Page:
Alice
December 22nd, 2010, 02:42 PM
^ He had tons of interest, but hasn't logged in since December 8th. He got everyone hyped up, and then never started it.

Ru-Kun
December 26th, 2010, 05:03 PM
^ He had tons of interest, but hasn't logged in since December 8th. He got everyone hyped up, and then never started it.

Well he probably has a very busy life. We can all just step up and work a little by ourselves while we wait.

Well I'd like to join. I've been learning Japanese since my freshman year (so a little less than a year) of high school, well not in school, but self teaching. Soon I'm going to order Michel Thomas because I've had some great reviews of it. So now I'll introduce myself in my limited Japanese.

こんにちはみんなさん! はじめまして. ルです. じゅうごさいです. こうこうのにねんせいです. ひらがなとかたかなをしっています. かんじをちょっとしっています. まいにち日本語をべんきょうします. 日本のうたうが大すきです. ハロ!プロのうたうが大すきです. モーニング娘は すごいです! よろしくおねがいします.

Esper
December 26th, 2010, 07:10 PM
Well, I may as well post something more since I left a few things out of my first one.

More Hiragana

Okay, so in my previous post about hiragana I showed a bunch of them. (They're in the spoiler if you want to look). But I didn't show all of them and there's a reason for that.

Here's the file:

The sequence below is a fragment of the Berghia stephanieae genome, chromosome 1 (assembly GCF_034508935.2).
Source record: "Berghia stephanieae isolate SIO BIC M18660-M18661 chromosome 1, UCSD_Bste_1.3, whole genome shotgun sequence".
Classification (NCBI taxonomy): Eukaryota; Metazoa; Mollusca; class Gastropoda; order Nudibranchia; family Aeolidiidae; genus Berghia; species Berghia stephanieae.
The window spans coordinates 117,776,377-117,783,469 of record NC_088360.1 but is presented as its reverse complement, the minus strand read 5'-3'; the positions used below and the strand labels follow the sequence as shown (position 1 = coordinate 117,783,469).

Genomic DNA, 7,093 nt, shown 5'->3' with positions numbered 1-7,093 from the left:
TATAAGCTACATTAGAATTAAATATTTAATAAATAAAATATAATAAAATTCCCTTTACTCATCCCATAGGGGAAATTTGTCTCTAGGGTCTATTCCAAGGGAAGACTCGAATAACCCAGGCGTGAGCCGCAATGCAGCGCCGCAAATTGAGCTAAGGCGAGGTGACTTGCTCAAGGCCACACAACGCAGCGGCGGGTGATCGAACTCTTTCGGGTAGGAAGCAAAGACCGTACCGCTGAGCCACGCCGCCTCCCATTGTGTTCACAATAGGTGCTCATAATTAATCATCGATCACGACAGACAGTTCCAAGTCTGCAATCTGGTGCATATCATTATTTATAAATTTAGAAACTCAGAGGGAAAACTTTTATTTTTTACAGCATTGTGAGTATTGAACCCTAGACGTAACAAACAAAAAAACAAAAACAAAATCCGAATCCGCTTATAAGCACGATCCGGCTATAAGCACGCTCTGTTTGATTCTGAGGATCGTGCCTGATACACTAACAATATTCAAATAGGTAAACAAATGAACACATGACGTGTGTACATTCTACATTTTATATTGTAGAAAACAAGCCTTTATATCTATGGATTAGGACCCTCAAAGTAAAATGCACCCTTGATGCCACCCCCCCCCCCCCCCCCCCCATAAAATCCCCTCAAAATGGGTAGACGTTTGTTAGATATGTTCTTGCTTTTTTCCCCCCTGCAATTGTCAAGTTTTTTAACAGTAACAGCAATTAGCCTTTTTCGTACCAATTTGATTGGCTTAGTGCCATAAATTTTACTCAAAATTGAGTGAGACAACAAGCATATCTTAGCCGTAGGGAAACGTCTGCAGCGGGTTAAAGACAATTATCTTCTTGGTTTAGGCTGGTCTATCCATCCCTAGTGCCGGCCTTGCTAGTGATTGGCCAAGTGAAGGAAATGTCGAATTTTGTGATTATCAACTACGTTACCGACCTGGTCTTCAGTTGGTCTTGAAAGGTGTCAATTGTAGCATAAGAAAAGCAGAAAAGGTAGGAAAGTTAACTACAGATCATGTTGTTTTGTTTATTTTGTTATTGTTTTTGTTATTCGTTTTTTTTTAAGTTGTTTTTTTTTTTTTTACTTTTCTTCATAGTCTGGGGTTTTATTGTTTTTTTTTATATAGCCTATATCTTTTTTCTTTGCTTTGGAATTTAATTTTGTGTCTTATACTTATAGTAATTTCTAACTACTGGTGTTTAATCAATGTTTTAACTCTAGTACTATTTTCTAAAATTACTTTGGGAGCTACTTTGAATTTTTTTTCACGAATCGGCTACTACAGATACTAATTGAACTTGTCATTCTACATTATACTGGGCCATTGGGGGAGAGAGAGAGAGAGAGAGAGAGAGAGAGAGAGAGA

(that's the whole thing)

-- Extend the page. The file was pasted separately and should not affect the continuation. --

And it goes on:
あ  い  う  え  お
(a i u e o)

か  き  く  け  こ
(ka ki ku ke ko)

さ  し  す  せ  そ
(sa shi su se so)

た  ち  つ  て  と
(ta chi tsu te to)

な  に  ぬ  ね  の
(na ni nu ne no)

は  ひ  ふ  へ  ほ
(ha hi fu he ho)

ま  み  む  め  も
(ma mi mu me mo)

や     ゆ     よ
(ya - yu - yo)

ら  り  る  れ  ろ
(ra ri ru re ro)

わ           を
(wa - - - wo/o)


(n)

The above hiragana cover pretty much every different shape you'll see, but there are others which take some of the above shapes and add a little something to them to make new hiragana. Once you have the above kana memorized these new ones shouldn't be as difficult to remember.

First, let's go back to a few of those groups of hiragana who will be the stars of this lesson:

か  き  く  け  こ
(ka ki ku ke ko)

さ  し  す  せ  そ
(sa shi su se so)

た  ち  つ  て  と
(ta chi tsu te to)

は  ひ  ふ  へ  ほ
(ha hi fu he ho)